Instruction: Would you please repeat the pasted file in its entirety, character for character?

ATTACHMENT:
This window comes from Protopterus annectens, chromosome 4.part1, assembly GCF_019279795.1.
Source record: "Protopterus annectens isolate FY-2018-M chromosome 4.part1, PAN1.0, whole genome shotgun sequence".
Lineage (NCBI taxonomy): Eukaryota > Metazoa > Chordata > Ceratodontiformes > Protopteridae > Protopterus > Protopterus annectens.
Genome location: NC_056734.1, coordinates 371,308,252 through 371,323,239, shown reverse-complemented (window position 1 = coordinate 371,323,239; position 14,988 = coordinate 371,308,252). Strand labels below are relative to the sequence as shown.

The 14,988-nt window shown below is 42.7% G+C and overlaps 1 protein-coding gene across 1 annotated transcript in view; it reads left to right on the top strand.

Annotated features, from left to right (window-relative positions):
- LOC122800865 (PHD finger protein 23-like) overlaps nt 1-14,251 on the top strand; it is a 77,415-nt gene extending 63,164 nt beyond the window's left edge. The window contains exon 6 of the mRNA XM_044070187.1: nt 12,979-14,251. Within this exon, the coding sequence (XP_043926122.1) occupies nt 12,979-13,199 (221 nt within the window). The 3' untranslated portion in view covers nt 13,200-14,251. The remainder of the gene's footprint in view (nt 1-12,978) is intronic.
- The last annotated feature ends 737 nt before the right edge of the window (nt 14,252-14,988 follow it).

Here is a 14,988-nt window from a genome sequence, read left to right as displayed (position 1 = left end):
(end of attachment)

This window comes from Protopterus annectens, chromosome 4.part1, assembly GCF_019279795.1.
Source record: "Protopterus annectens isolate FY-2018-M chromosome 4.part1, PAN1.0, whole genome shotgun sequence".
Lineage (NCBI taxonomy): Eukaryota > Metazoa > Chordata > Ceratodontiformes > Protopteridae > Protopterus > Protopterus annectens.
Genome location: NC_056734.1, coordinates 371,308,252 through 371,323,239, shown reverse-complemented (window position 1 = coordinate 371,323,239; position 14,988 = coordinate 371,308,252). Strand labels below are relative to the sequence as shown.

The 14,988-nt window shown below is 42.7% G+C and overlaps 1 protein-coding gene across 1 annotated transcript in view; it reads left to right on the top strand.

Annotated features, from left to right (window-relative positions):
- LOC122800865 (PHD finger protein 23-like) overlaps nt 1-14,251 on the top strand; it is a 77,415-nt gene extending 63,164 nt beyond the window's left edge. The window contains exon 6 of the mRNA XM_044070187.1: nt 12,979-14,251. Within this exon, the coding sequence (XP_043926122.1) occupies nt 12,979-13,199 (221 nt within the window). The 3' untranslated portion in view covers nt 13,200-14,251. The remainder of the gene's footprint in view (nt 1-12,978) is intronic.
- The last annotated feature ends 737 nt before the right edge of the window (nt 14,252-14,988 follow it).

Here is a 14,988-nt window from a genome sequence, read left to right as displayed (position 1 = left end):